Pediatric hypertension may be an underestimated entity, with most affected children found to be having underlying etiologies. Most patients are asymptomatic and detected incidentally upon evaluation of associated morbidities. All children with hypertension should undergo screening studies, which would guide toward definitive investigation to establish the underlying etiology as per prevalence of hypertension across all age groups. Appropriate treatment is mandatory to prevent uncontrolled hypertension-induced end-organ damage and cardiovascular morbidity.


   Acknowledgments Top


All the authors would like to express their heartfelt thanks to Dr. Jagadeesh Tangudu, M Tech, MS, PhD and Sowmya Jammula, M Tech for their immense and selfless contribution toward manuscript preparation, language editing and final approval of text.

 
   References Top

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2.Pan WH, Chen JW, Fann C, Jou YS, Wu SY. Genetic epidemiology study of young-onset hypertension in Taiwan. Hum Genet 2000; 107:210-5.  Back to cited text no. 2
    
3.Wyszynska T, Cichocka E, Wieteska-Kimczak A, Januszewicz P. A single pediatric center experience with 1025 children with hypertension. Acta Paediatr 1992;81:244-6.  Back to cited text no. 3
    
4.Gill DG, Mendis da Costa B, Cameron JD, Joseph MC, Ogg CS, Chantler C. Analyses of 100 children with severe and persistent hypertension. Arch Dis Child 1976;51:951-6.  Back to cited text no. 4
    
5.Arar MY, Hogg RJ, Arant Jr BS, Seikaly MG. Etiology of sustained hypertension in children in the southwestern United States. Pediatr Nephrol 1994;8:186-9.  Back to cited text no. 5
    
6.Flynn JT. Evaluation and management of hypertension in childhood. Prog Pediatr Cardiol 2001;12:177-88.  Back to cited text no. 6
    
7.Seeman T, Dusek J, Vondrichová H, et al. Ambulatory blood pressure correlates with renal volume and number of renal cysts in children with autosomal dominant polycystic kidney disease. Blood Press Monit 2003;8:107-10.  Back to cited text no. 7
    
8.Anand NK, Tandon L. Prevalence of hypertension in school going children. Indian Pediatr 1996;33:377-81.  Back to cited text no. 8
    
9.Chadha SL, Tandon R, Shekhawat S, Gopinath N. An epidemiological study of blood pressure in school children (5_14 years) in Delhi. Indian Heart J 1999;51:178-82.  Back to cited text no. 9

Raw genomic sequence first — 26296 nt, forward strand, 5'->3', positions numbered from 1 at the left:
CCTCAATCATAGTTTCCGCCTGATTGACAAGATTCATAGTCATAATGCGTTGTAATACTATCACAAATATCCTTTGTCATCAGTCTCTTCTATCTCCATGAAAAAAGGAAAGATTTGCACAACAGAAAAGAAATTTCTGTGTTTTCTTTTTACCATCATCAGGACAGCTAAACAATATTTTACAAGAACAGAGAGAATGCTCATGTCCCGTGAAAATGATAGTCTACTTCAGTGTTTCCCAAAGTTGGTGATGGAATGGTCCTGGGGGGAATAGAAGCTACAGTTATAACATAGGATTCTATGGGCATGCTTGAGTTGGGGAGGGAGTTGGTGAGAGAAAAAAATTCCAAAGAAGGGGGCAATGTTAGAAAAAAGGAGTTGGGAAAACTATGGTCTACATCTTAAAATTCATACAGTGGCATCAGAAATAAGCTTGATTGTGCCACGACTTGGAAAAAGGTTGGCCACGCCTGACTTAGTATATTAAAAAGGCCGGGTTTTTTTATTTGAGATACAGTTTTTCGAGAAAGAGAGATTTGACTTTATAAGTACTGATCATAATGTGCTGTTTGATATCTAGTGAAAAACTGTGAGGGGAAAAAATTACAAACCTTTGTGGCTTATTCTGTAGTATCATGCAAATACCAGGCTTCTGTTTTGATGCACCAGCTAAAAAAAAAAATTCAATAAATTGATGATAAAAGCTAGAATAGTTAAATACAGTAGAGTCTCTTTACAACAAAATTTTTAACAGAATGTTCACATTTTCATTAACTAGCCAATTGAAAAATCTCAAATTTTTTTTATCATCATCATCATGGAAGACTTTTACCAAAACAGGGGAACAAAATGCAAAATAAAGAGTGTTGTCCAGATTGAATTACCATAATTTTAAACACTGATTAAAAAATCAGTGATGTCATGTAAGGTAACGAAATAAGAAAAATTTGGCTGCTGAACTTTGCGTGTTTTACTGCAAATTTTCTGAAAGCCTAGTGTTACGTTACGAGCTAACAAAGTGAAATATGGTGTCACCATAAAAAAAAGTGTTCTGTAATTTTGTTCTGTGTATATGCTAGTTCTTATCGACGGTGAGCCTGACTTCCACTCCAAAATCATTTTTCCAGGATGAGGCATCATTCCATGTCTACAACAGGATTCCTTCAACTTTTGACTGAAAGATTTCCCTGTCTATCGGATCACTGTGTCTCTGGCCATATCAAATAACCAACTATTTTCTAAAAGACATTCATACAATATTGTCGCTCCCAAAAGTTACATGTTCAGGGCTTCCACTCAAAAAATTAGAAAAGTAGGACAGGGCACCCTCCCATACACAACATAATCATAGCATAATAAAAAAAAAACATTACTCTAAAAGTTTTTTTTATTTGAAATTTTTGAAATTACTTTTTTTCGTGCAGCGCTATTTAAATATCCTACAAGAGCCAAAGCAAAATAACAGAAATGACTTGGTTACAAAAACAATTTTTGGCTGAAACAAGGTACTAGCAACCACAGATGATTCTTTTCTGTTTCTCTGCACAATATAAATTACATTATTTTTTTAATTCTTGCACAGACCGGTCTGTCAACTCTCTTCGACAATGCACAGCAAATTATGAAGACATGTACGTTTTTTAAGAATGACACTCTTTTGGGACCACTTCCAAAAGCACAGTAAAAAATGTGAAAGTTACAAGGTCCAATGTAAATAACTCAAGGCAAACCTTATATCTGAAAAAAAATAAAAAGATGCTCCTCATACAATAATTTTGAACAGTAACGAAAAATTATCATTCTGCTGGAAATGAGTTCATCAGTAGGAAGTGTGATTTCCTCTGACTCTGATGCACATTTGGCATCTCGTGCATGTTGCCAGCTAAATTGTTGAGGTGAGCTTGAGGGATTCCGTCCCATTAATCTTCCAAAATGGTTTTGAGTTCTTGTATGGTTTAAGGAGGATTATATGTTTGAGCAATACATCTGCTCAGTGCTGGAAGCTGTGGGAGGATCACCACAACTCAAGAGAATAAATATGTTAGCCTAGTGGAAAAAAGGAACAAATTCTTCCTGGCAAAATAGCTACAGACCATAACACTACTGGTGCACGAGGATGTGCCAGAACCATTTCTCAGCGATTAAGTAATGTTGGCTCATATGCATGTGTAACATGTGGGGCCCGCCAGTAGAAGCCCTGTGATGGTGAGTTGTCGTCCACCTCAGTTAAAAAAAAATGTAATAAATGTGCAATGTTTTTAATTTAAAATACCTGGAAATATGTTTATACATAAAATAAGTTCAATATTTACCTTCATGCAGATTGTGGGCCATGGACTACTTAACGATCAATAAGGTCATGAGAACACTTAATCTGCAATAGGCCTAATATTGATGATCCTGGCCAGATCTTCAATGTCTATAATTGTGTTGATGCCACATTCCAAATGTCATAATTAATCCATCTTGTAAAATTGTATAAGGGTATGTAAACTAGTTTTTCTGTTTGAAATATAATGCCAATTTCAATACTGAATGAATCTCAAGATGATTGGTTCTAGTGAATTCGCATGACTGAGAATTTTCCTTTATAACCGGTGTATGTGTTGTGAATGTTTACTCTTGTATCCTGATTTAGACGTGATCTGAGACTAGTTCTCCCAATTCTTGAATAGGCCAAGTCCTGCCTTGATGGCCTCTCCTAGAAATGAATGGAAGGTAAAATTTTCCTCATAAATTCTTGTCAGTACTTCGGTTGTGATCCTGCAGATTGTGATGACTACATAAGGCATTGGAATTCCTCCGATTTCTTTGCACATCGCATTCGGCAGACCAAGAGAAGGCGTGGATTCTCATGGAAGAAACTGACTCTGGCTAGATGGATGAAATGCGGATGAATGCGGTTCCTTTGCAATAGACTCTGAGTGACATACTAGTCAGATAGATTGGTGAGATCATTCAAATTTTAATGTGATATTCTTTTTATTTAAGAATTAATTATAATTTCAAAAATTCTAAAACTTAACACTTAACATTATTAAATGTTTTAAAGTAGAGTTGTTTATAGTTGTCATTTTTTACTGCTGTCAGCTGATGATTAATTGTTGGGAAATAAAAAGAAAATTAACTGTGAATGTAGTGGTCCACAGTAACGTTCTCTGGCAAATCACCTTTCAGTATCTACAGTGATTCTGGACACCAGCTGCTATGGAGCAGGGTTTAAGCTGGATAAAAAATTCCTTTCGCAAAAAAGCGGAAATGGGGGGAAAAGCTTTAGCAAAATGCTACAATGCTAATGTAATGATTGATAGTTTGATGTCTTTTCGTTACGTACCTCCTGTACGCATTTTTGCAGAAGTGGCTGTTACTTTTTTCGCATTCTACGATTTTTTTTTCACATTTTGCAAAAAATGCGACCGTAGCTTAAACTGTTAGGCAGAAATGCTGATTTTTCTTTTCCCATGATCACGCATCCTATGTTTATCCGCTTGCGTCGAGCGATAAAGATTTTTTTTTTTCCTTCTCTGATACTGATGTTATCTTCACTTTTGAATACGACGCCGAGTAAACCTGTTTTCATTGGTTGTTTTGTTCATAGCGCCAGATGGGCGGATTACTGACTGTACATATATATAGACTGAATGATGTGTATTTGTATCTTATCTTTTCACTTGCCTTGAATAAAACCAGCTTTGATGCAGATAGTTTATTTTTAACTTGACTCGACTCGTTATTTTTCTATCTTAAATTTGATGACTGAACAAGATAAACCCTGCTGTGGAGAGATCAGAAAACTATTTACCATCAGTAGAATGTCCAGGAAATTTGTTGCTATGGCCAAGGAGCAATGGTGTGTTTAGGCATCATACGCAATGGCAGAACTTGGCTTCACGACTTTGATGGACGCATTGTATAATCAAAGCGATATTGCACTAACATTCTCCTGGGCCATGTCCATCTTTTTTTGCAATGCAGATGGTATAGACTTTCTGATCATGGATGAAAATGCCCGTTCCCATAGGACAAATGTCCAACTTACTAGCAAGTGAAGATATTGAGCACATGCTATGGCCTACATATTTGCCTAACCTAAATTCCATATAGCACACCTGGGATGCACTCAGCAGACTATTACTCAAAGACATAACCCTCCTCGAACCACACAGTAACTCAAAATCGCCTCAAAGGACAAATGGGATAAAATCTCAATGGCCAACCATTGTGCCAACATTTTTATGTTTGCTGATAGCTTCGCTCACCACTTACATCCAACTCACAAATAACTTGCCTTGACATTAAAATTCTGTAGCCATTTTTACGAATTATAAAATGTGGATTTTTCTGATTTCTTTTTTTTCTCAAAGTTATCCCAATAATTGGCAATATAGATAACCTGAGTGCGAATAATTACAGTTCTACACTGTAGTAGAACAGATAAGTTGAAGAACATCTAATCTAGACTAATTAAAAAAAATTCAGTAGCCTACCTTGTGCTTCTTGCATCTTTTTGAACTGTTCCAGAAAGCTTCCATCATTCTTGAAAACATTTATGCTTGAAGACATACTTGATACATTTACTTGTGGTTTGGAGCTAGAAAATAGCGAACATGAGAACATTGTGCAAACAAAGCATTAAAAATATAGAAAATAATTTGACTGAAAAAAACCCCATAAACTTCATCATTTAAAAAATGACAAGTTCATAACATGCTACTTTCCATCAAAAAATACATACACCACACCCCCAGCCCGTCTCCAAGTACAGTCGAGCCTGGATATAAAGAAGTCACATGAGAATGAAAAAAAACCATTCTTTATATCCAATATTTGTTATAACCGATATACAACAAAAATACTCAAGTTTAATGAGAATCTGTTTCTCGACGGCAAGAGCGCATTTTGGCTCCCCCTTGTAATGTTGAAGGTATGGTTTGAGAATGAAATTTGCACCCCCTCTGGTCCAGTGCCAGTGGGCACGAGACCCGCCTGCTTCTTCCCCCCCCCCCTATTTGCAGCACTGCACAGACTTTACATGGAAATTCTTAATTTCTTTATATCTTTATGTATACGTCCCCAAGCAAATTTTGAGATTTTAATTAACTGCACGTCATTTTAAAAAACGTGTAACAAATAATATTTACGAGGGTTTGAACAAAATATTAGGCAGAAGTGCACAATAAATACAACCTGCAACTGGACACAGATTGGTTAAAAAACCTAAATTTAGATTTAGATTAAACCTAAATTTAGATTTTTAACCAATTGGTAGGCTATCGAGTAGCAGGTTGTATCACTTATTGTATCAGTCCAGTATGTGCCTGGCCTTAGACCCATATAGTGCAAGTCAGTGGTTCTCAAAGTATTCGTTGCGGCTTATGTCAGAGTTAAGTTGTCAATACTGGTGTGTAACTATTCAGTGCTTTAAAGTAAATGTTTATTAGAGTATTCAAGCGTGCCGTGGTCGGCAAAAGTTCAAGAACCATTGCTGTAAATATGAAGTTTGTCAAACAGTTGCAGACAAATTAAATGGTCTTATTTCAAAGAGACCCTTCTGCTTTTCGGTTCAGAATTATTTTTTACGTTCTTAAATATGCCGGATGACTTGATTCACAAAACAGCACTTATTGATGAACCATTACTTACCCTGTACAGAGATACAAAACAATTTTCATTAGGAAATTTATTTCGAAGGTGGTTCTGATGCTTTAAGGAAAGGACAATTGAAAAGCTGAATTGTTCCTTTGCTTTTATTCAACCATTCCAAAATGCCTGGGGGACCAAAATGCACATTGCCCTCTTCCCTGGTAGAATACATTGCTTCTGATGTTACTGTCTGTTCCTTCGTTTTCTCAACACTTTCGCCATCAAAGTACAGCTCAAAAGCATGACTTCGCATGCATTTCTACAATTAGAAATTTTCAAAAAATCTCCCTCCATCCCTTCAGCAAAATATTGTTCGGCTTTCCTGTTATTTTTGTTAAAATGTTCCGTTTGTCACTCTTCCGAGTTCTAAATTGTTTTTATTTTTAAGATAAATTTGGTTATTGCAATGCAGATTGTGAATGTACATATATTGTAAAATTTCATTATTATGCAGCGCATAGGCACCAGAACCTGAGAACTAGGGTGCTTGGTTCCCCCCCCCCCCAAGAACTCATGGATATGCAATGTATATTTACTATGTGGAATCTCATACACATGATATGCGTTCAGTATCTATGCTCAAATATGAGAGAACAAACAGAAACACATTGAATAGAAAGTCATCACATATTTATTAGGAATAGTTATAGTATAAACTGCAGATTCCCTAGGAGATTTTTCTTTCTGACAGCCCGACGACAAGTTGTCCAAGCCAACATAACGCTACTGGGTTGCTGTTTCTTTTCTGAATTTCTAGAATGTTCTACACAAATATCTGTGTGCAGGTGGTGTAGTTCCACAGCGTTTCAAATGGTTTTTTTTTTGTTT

10.National High Blood Pressure Education Program Working Group on High Blood Pressure in Children and Adolescents. The fourth report on the diagnosis, evaluation, and treatment of high blood pressure in children and adolescents. Pediatrics 2004;114(2 Suppl 4th Report):555-76.  Back to cited text no. 10
    
11.Reich A, Muller G, Gelbrich G, Deutscher K, Godicke R, Kiess W. Obesity and blood pressure: Results from the examination of 2365 schoolchildren in Germany. Int J Obes Relat Metab Disord 2003;27:1459-64.  Back to cited text no. 11
    
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17.Chobanian AV, Bakris GL, Black HR, et al. Seventh report of the Joint National Committee on Prevention, Detection, Evaluation, and Treatment of High Blood Pressure. Hypertension 2003;42:1206-52.  Back to cited text no. 17
    
18.Belsha CW. Pediatric hypertension in the emergency department. Ann Emerg Med 2008; 51:S21-3.  Back to cited text no. 18
    
19.Hari P, Bagga A, Srivastava N. Sustained Hypertension in children. Indian Pediatr 2000; 37:268-74.  Back to cited text no. 19
    
20.Uhari M, Koskimies O. A survey of 164 Finnish children and adolescents with hypertension. Acta Pediatr Scand 1979;68:193-8.  Back to cited text no. 20
    
21.Still JL, Cottom D. Severe hypertension in childhood. Arch Dis Child 1967;42:34-42.  Back to cited text no. 21
    
22.Khalil A, Singh TP, Arora R, Puri RK. Pediatric hypertension: Clinical profile and etiology. Indian Pediatr 1991;28:141-6.   Back to cited text no. 22
    
23.Stewart JN, McGillivary D, Sussman J, Foster B. The value of routine blood pressure measurement in children presenting to the emergency department with non-urgent problems. J Pediatr 2008;153:478-83.  Back to cited text no. 23
    
24.Yang WC, Wu HP. Clinical Analysis of Hypertension in Children Admitted to the Emergency Department. Pediatr Neonatol 2010;51:44-51.  Back to cited text no. 24
    
25.Srivastava S, Srivastava RN, Tandon R. Idiopathic obstructive aortoarteritis in children. Indian Pediatr 1986;23:403-10.  Back to cited text no. 25
    
26.Bhuyan UN, Bagga A, Srivastava RN. Acute renal failure and severe hypertension in children with renal thrombotic microangiopathy. Nephron 1994;66:302-6.  Back to cited text no. 26
    
27.Verma M, Chhatwal J, George SM. Obesity and hypertension. Indian Pediatr 1994;31:1065-74.  Back to cited text no. 27
    

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Correspondence Address:
Sunil K Kota
Department of Endocrinology, Medwin Hospital, Chiragh Ali Lane, Nampally, Hyderabad - 500 001, Andhra Pradesh
India
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DOI: 10.4103/1319-2442.113919

PMID: 23816747